The Real Mission Wasn’t the Moon

As a young boy, Jim looked into the clear night sky hoping to spy the “man in the moon.” He grew up when science fiction hit puberty. After college Jim watched as the two major superpowers cooled their aggression on earth only to heat up a war in space. When President John F. Kennedy declared before a joint session of Congress on May 25, 1961, “I believe that this nation should commit itself to achieving the goal, before this decade is out, of landing a man on the Moon and returning him safely to the Earth,” Jim was applying to NASA. And though Kennedy’s untimely death prevented him from seeing his dream become a reality, Jim’s dream of becoming the man on the moon was rocketing towards reality.

Jim’s resume paved the way to the launching pad. After flying in the Korean War, he applied to the first NASA astronaut program named Mercury. Though he didn’t have the right stuff to be a part of the magnificent seven selected, he was tapped for the second group of Gemini pilots in 1962. He was the first to orbit the moon on the Apollo 8 mission. If Neil Armstrong had come down with the flu a week before Apollo 11 took off, it would have been back-up commander Jim Lovell taking “one small step.” After NASA completed two successful lunar landings, Jim finally strapped into the commander’s seat for his shot. They asked him to design the logo for Apollo 13.

His life-long dream became a reality. The mission was clear – land on the moon.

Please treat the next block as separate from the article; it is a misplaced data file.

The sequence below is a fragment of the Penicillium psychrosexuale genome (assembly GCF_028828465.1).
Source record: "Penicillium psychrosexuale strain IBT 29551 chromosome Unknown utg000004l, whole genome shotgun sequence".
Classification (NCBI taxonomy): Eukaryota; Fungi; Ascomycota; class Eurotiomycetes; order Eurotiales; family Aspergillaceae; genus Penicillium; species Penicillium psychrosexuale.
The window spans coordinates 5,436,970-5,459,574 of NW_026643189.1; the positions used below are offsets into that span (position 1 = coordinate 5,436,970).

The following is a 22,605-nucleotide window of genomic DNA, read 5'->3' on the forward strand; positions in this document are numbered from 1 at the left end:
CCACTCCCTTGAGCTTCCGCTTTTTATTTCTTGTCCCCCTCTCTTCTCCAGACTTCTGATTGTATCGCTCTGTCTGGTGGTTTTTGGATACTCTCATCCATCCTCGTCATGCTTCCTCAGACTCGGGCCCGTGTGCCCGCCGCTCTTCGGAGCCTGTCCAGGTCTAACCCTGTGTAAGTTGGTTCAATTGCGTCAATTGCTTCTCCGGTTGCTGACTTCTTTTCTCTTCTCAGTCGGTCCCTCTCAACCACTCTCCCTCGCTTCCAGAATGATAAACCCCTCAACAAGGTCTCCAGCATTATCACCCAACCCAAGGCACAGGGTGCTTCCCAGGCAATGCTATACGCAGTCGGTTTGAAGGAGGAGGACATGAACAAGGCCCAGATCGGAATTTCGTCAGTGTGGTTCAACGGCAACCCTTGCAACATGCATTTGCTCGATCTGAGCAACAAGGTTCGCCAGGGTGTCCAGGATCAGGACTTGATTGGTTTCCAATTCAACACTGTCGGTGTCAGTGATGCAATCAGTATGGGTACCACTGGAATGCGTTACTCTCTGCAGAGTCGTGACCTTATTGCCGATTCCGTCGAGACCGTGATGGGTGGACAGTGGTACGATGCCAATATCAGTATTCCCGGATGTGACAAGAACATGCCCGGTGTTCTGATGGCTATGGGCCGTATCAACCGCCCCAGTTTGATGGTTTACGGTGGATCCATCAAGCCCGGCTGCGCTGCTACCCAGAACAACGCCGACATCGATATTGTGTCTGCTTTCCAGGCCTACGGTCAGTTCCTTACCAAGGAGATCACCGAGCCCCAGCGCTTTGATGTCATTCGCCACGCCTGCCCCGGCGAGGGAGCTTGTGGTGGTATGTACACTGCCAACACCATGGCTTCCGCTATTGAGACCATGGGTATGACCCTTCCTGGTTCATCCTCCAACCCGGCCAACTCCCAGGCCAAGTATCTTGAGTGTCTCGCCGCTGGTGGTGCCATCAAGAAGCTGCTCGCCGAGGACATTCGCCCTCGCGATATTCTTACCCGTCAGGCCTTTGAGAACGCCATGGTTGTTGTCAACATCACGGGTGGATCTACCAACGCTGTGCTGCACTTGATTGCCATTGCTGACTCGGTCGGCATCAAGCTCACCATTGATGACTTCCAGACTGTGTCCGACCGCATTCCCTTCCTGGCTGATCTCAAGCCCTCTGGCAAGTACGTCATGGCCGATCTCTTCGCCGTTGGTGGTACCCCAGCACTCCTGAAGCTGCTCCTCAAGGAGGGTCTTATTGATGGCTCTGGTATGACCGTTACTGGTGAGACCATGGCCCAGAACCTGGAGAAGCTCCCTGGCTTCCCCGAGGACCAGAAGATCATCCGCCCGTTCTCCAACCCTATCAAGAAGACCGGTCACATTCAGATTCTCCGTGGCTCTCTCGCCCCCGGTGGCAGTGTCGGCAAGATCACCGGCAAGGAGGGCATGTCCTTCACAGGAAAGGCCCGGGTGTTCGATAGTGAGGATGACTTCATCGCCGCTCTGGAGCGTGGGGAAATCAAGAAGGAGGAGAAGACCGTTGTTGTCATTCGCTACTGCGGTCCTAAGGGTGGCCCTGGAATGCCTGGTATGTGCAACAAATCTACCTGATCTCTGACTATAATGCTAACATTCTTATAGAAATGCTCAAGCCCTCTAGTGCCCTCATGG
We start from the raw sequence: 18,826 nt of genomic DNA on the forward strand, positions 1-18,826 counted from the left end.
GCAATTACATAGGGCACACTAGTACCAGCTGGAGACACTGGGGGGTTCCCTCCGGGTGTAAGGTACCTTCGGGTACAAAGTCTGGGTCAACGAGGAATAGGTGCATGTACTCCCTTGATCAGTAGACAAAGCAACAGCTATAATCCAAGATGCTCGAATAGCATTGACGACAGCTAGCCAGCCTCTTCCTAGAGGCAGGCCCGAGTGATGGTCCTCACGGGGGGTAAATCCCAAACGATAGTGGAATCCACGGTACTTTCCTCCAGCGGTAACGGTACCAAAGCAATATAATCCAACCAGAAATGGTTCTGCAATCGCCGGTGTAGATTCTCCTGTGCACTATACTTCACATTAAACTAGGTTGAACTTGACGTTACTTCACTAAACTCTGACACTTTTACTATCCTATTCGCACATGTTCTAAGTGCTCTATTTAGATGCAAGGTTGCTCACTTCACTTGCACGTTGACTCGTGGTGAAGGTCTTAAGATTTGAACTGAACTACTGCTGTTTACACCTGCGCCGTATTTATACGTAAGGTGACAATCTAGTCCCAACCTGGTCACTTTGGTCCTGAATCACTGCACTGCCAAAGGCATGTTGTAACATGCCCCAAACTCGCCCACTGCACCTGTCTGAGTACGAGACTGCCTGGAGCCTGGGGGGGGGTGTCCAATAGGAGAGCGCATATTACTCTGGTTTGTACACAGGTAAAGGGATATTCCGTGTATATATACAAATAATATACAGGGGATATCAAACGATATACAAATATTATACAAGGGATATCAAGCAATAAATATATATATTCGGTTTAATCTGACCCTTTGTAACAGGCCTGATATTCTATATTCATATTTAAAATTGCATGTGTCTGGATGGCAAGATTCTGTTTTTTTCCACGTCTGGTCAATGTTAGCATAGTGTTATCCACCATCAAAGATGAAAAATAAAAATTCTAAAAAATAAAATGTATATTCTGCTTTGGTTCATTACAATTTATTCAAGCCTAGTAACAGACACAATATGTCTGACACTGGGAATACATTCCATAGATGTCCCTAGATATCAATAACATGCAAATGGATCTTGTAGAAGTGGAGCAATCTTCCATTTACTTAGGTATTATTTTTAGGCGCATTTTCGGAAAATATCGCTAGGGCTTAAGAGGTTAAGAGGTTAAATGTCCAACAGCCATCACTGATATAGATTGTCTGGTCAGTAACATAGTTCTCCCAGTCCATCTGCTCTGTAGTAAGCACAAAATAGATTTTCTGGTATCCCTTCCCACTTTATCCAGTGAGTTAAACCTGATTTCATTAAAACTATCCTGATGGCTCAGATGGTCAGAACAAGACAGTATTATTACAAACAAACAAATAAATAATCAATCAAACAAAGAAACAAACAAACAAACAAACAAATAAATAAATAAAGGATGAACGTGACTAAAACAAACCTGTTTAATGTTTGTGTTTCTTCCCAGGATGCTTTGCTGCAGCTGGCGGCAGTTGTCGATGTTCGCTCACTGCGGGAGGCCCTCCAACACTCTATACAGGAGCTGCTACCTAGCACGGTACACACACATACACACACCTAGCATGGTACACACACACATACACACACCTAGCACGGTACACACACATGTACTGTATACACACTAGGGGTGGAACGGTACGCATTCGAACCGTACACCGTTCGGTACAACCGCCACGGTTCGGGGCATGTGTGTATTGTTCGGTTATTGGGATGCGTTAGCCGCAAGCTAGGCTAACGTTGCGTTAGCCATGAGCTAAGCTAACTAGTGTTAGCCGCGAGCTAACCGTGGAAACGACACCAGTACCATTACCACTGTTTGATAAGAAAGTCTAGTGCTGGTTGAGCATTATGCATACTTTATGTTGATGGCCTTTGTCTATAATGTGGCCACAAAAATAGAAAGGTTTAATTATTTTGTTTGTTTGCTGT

For NASA and the rest of the world, landing on the moon had become routine. Train guys with the right resume and experiences. Pour energy, manpower, and money (Apoll0 13 cost about 4.4 billion dollars) into proven rockets. Have the best and brightest support team. What could possibly go wrong?

54 hours and 4/5ths of the way to accomplishing their stated mission, Jim realized their real mission wasn’t to land on the moon.

When we planted Renaissance the dream was to build a church that wakes up the soul of suburbia. Our checklist seemed foolproof: find guys with great resumes and experience, pour energy, manpower, and money into proven methods; create a great logo. What could go wrong?

After two years, 104 worship services, 150 car magnets, countless ads, and thousands of flyers I’m finally realizing our real mission is not to build a church.

When Jim uttered the misquoted words, “Houston we’ve had a problem,” (as movies often do, they change history and our vernacular with a verb tense), though unrealized in the moment, the moon would fade from view and the real mission would come into focus.

After the astronauts were hauled onto the deck of the USS Iwo Jima, Walter Cronkite relayed to the world that Apollo 13 was deemed a “successful failure.” Somehow I doubt that’s how Jim’s wife would describe it. I bet when Jim kissed his kids goodnight, failure was the farthest thing from their minds.

Jim never landed on the moon, but he never failed in his mission.

Back in 2003 I was doing yard work at my home in McKinney, TX when I heard a massive explosion. Neighbors gathered around and saw huge jet streams plume in the sky. The space shuttle Columbia was only 15 minutes from touchdown when it blew apart killing all seven astronauts. Though they completed their mission, I doubt anyone would call it a success.

Because the real mission wasn’t in space, it was to get home.

For two years I’ve believed our mission was to get to the moon. To build the next great American suburban church: steady numerical growth, kicking kids program, riveting preaching, rocking praise band, and a coffee shop in the foyer.

You wouldn’t have caught me saying that. It’s far too unspiritual. But deep down, I believed we had the right checklist. What could go wrong?